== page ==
Walgreens’ "split-fill" program is another utilization management program that can help reduce medication waste and cost. (See Specialty Pharmacy Times, May/June 2013, “Walgreens Split-Fill Case Study: Preventing Waste Through Extension of a Cost-Saving Program” online.) The program includes patients who are prescribed certain oral medications that have a high drop-off rate, typically due to the significant side effects of these medications or due to discontinuation associated with circumstances related to the disease itself. The split-fill program helps prevent medication waste by providing a half-month’s worth of the medication at a time, rather than a full month.6,7 If a patient stops taking the medication before the monthly supply is depleted, the medication for the second half of the month is not wasted, as it would be were a full month of medication prescribed. If the patient tolerates and is able to continue with the therapy, the remaining half-month of the prescription is filled.


Infused therapies make up approximately one-third of specialty medications and are increasingly being provided in a hospital outpatient department (HOPD).1,11,12 Yet many of the same infusion therapies can be provided at an alternative treatment site (ATS), such as in the home or at an infusion pharmacy, where it may be significantly less costly and can offer the patient a more convenient location for service.12 A Walgreens analysis of more than 5 million commercially managed lives over a 3-year period found that by choosing an ATS, health plans can benefit from savings of 20% to 60% in average cost per infusion.1,13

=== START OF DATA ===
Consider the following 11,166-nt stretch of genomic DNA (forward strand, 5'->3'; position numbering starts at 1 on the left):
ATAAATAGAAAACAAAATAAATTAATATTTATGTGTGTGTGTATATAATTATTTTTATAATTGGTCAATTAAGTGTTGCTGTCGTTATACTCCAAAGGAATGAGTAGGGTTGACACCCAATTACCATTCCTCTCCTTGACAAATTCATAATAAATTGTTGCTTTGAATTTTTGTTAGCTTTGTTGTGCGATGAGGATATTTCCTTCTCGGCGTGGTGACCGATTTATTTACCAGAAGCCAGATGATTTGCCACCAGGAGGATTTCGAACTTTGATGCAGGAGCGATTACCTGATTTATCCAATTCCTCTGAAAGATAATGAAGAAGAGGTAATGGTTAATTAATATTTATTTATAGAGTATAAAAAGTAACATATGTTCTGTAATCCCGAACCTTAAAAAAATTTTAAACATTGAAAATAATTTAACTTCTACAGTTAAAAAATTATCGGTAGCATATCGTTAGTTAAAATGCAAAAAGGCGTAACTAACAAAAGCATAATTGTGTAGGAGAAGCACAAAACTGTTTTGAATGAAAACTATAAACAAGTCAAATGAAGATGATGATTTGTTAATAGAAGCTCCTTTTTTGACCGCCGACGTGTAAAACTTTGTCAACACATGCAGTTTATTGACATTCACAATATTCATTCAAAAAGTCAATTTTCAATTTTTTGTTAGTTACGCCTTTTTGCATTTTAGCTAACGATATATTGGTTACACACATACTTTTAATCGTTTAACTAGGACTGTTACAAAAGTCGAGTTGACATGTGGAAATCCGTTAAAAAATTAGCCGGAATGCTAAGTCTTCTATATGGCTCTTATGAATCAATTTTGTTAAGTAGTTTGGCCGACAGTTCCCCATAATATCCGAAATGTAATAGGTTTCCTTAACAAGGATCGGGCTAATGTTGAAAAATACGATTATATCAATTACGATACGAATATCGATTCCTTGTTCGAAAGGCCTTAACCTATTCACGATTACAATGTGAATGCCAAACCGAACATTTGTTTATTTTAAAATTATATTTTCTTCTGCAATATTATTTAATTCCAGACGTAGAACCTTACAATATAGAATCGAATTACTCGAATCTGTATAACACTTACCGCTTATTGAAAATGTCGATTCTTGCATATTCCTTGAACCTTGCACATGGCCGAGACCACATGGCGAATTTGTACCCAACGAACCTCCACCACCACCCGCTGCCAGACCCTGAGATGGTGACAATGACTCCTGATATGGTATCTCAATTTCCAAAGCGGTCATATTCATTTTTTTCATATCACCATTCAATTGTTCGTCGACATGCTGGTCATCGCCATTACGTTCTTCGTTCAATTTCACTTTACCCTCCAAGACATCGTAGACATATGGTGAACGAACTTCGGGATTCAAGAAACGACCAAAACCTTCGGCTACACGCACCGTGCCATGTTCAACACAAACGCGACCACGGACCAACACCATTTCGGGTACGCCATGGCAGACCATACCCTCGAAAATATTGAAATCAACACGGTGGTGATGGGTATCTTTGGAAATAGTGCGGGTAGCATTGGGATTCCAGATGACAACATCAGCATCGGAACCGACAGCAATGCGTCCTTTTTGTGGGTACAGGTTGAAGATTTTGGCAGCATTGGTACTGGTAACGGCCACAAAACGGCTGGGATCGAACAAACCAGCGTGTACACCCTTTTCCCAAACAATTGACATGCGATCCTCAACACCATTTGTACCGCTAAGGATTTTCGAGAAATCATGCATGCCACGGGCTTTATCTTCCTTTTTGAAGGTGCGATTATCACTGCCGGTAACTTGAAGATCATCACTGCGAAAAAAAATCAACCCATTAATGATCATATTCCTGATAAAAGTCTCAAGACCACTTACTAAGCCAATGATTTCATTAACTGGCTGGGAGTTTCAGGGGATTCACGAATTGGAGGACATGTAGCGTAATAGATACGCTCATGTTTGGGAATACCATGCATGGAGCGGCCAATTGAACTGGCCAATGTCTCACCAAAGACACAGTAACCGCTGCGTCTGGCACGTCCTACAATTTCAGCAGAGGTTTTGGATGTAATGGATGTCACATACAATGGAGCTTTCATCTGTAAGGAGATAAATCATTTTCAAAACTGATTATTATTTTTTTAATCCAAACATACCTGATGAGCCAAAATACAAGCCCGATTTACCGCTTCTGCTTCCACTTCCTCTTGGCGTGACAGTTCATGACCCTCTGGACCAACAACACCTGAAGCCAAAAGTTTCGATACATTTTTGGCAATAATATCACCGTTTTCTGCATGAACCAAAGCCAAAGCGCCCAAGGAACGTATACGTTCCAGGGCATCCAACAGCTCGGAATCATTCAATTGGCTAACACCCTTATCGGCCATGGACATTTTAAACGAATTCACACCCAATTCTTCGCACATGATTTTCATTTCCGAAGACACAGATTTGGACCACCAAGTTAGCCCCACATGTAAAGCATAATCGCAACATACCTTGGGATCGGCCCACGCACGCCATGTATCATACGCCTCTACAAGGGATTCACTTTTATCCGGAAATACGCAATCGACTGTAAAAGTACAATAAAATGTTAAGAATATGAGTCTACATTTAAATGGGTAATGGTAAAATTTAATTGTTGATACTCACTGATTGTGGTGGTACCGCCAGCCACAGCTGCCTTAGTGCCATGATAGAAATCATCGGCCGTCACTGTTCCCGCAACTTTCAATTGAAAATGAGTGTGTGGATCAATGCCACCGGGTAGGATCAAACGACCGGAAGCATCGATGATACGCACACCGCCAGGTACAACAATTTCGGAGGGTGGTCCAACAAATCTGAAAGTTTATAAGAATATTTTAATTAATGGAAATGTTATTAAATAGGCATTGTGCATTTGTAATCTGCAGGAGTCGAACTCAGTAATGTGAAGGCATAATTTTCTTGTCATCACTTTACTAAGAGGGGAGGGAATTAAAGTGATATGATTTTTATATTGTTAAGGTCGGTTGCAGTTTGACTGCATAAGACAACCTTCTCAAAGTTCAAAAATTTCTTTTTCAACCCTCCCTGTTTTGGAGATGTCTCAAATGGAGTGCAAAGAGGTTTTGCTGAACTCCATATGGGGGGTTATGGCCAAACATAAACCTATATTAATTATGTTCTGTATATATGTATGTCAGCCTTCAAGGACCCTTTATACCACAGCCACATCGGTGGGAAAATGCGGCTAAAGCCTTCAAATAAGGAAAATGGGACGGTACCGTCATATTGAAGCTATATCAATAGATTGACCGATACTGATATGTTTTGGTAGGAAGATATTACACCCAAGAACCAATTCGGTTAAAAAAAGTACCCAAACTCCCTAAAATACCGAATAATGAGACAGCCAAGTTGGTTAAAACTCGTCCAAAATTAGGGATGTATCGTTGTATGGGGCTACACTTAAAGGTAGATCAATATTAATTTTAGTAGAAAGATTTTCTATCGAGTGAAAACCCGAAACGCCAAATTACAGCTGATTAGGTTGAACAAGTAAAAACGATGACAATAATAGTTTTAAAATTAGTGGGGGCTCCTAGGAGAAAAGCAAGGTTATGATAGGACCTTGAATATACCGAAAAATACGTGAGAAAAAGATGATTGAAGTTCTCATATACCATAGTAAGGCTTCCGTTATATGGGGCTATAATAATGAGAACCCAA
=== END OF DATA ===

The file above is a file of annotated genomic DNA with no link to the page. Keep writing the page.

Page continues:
Consider a patient receiving 32 grams of immune globulin every 3 to 4 weeks. The estimated cost based on average wholesale price for 15 infusions a year at the average HOPD would be $84,315 versus $49,150 for home infusion, a savings of more than $35,000.14 Based on Walgreens’ data, 7 500-mg Remicade infusions cost $38,850 a year at the average HOPD versus $24,500 a year at an ATS, a cost savings of $14,350 a year.15 Additional benefits may include improved quality of life, particularly if the patient is treated at home in the comfort of familiar surroundings.

One other consideration is to focus not just on the average HOPD cost, but recognize that costs vary widely by hospital, with some hospitals priced 2 to 3 times higher for the same medication versus an ATS.1 These particular situations can provide substantial savings opportunities through just a few successful interventions.

Ideally, all stakeholders in the industry—physicians, pharmacies, payers, and patients alike—should share the same objectives related to specialty pharmacy: eliminate financial waste and maximize the clinical outcomes of patients in an operationally efficient manner. Adherence, utilization management, and site-of-care optimization programs illustrate avenues for reducing the costs of therapy while maintaining or improving care patient by patient.


  • Walgreens internal data on file.
  • Walgreens Specialty Pharmacy state of the industry report. Walgreens Health. Published 2009. Retrieved May 23, 2013
  • Host K. What lies ahead for specialty pharmacy? Benefitspro; March 19, 2012. Retrieved May 23, 2013.
  • Remicade [prescribing information]. Horsham, PA: Janssen Biotech, Inc.